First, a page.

A Reflection of My Life after living in Uganda as a U.S. Peace Corps Volunteer

Monday, May 24, 2010

The Pursuit Progresses

Do you remember my serious marriage proposal? I thought things were over but a few weeks after I thought it was over Tony (that's his name) came over to my house. He brought me a wall hanging painting he made for me titled: Work in a changing society. We had an awkward conversation where I tried to refuse but ended up taking it. Then he disappeared for a few weeks. When he surfaced again he brought me a vase he decoupage with my favorite colors. Again, an awkward conversation that resulted in me taking the gift.

I had a herb and few vegetables garden on the side of my house. However, I let it get overgrown and weedy and hadn't made the time to fix it. I was away for the last 2 weeks and upon my return I found the area hoed and beautiful flowers were planted. Tony planted a flower garden for me.

I asked my friends Jen and Annet what I was supposed to do. Jen told me to just appreciate and not worry about anything. I've made myself clear and now I cannot be held responsible for his actions. I never thought I'd be pursued so intently by a man in Uganda. My expectations are always changing in this country.

Wednesday, May 12, 2010

My little friend Maggie

My good friend Gertrude is the secretary of the school I live at. She has 4 wonderful children and I am close with their family. The youngest is 7 month old *(Lugandan name I forget) Margret Amanda. Maggie, as they call her, and I have been friends since birth where I visited her in the hospital.

Most babies and young children in Uganda are terrified of white people and usually scream bloody murder when you look at them. This may partly be due to the fact that their parents scare them by telling them we are ghosts with our white skin or by saying, "If you don't behave the mzungu (white person) is going to eat you." Because I have known Maggie since she was a day old and I see her on a daily basis, she has never been afraid of me. She is even at the point where she recognizes me and her gladdness shows on her face when I come near.

We are now on school break and Gertrude has not been around with Maggie. Last week she stopped by for the first time in several weeks and I was so excited to see Maggie. Maggie, on the other hand, was terrified of me and began to cry when I came near. I was heartbroken. This week Gertrude came by once again with Maggie and this time Maggie began kicking her legs, smiling, and holding her arms out for me to hold her. Gertrude says she had just woken up from a nap the time before and she was too groggy. Now, she knows and wants me once again. Life is good.

Sunday, May 2, 2010

Auntie Nalu

In Buganda everyone has a name and that name is attached to a clan. My Kigandan name is Nalubega. I am part of the Ngabi (antelope) clan which means I can't eat antilope. You also cannot marry within your own clan. Ugandans love when you have a traditional name and when you know the history of your name. Knowing your clan, who the head of your clan is and the names of others in your clan is essential for connecting with other Bugandans or many Africans.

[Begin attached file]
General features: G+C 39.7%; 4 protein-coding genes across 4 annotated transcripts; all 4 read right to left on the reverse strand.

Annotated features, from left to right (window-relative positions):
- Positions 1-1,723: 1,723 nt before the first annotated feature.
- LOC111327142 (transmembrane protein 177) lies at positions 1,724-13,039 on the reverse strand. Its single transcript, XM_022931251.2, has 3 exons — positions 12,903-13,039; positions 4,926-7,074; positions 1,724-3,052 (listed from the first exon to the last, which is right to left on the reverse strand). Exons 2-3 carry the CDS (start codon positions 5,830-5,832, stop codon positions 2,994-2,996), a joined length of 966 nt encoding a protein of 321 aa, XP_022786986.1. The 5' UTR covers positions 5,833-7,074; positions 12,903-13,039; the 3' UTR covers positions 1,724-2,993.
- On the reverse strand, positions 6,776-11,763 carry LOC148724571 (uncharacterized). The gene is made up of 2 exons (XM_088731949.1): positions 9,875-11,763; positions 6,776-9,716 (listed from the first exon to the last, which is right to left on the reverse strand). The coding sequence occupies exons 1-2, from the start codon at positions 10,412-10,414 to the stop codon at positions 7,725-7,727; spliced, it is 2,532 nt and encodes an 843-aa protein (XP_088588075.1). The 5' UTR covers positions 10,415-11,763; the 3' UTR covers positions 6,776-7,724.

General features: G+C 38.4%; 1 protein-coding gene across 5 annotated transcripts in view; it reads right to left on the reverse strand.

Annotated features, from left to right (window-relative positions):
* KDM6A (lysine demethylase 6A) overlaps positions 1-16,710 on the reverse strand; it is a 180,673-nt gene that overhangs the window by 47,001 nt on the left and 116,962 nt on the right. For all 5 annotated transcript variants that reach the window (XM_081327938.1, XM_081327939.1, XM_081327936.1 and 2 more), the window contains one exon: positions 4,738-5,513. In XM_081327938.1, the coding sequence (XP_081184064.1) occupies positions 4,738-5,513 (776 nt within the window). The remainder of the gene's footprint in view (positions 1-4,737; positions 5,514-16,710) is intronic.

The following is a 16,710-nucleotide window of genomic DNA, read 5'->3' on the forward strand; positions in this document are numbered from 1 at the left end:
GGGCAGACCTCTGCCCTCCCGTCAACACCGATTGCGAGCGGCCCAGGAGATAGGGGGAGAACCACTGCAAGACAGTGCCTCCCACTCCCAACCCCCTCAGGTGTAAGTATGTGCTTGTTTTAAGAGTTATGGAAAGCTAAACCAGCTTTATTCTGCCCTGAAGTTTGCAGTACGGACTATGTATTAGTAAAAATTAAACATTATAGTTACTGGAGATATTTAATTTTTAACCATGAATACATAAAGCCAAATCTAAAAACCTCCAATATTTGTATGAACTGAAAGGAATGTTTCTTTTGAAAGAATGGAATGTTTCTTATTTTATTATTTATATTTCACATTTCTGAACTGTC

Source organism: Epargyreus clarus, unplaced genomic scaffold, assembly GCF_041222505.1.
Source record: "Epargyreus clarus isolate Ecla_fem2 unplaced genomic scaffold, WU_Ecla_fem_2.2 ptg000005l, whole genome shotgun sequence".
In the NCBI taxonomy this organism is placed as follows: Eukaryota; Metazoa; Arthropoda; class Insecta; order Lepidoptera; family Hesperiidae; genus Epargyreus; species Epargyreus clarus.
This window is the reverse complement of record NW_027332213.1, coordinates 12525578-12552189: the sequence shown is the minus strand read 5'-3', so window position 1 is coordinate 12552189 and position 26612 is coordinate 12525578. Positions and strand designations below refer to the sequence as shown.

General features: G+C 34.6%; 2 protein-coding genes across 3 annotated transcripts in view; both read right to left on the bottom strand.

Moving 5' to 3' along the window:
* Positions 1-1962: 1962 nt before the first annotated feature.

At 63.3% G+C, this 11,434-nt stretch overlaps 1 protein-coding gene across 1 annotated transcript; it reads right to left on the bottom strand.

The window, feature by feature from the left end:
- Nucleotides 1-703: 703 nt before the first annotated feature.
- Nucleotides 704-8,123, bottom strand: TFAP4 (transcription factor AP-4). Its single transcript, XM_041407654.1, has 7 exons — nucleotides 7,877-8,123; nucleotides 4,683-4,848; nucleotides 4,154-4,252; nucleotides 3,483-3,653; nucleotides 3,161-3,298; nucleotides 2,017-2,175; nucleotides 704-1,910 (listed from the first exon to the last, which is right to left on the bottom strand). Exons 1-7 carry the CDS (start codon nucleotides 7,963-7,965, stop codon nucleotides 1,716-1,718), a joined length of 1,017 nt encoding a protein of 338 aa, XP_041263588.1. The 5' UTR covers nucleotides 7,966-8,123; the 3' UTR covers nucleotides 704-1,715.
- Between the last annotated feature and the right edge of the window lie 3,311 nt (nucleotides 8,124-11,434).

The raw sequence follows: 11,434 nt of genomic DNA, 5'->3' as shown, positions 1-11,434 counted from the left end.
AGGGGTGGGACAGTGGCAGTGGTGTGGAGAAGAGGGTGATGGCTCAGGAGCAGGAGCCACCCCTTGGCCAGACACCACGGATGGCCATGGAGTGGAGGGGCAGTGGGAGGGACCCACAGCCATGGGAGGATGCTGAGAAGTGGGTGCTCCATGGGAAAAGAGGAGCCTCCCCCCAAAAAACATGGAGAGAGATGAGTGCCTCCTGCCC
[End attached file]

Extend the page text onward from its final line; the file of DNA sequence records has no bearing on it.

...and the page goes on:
Several people in my community call me by my Kigandan name only. They don't even know my name is Amanda. The other morning I got in a taxi very early to go to a meeting in Kampala. Usually the taxi's fill up before they leave but this time the conductor got in and shut the door and we took off. I was the only one in the taxi besides the driver and the conductor. At first I got really nervous. We've been advised to never get in an empty taxi because it can lead to danger. I was about to ask to be let out when the conductor turned to me and said, "Aunti Nalu (short for Nalubega), wasuze otya?" Meaning: Aunti Nalu, good morning how are you? We then continued through the long morning greeting process and I knew I was safe. We continued to pick up other passengers along the way until we were full and then headed into the city.

There is safety when people know who you are. There is also safety is identifying with others using their native language. This driver and conductor loved that I could greet them. They knew me and were going to get me safely to my destination.


Saturday, May 1, 2010

World Malaria Day 2010

We marked World Malaria Day 2010 last week on Sunday the 25th of April. Leading up to the event we encountered many problems: corruption with the police, saving face (lying) of members within out own organization, and cancellation of organizations who were supposed to work with us. We were all a little nervous for the day as it looked like it was going to be a disaster.

Sunday came and we met at the hospital to begin our march. We'd announced this event for the past week over the public address systems (Voice of Gayaza, Voice of Kasangati), radio announcements announced in mosques and churches and talked it up all over the community. When we got there the only people there was our staff and 2 PCV friends of mine. Our march was small and pitiful. We tried to stay optimistic but when we arrived at the field we also found it empty of anyone besides our staff. Slowly people started to trickle in and we started.

We had speeches, prayers, national and tribal anthems sung, more speeches, a drama, an education seminar and many more speeches. By the end, we had around 400 people present and sold 690 treated mosquito nets. It was a big success. The Distric Health Office, a female Member of Parliment and a Bugandan princess all came to our event.

African time gets me every time. I honestly thought people would be there from the beginning but that's just not how it works here. Give them time and they'll come but never expect anyone on time.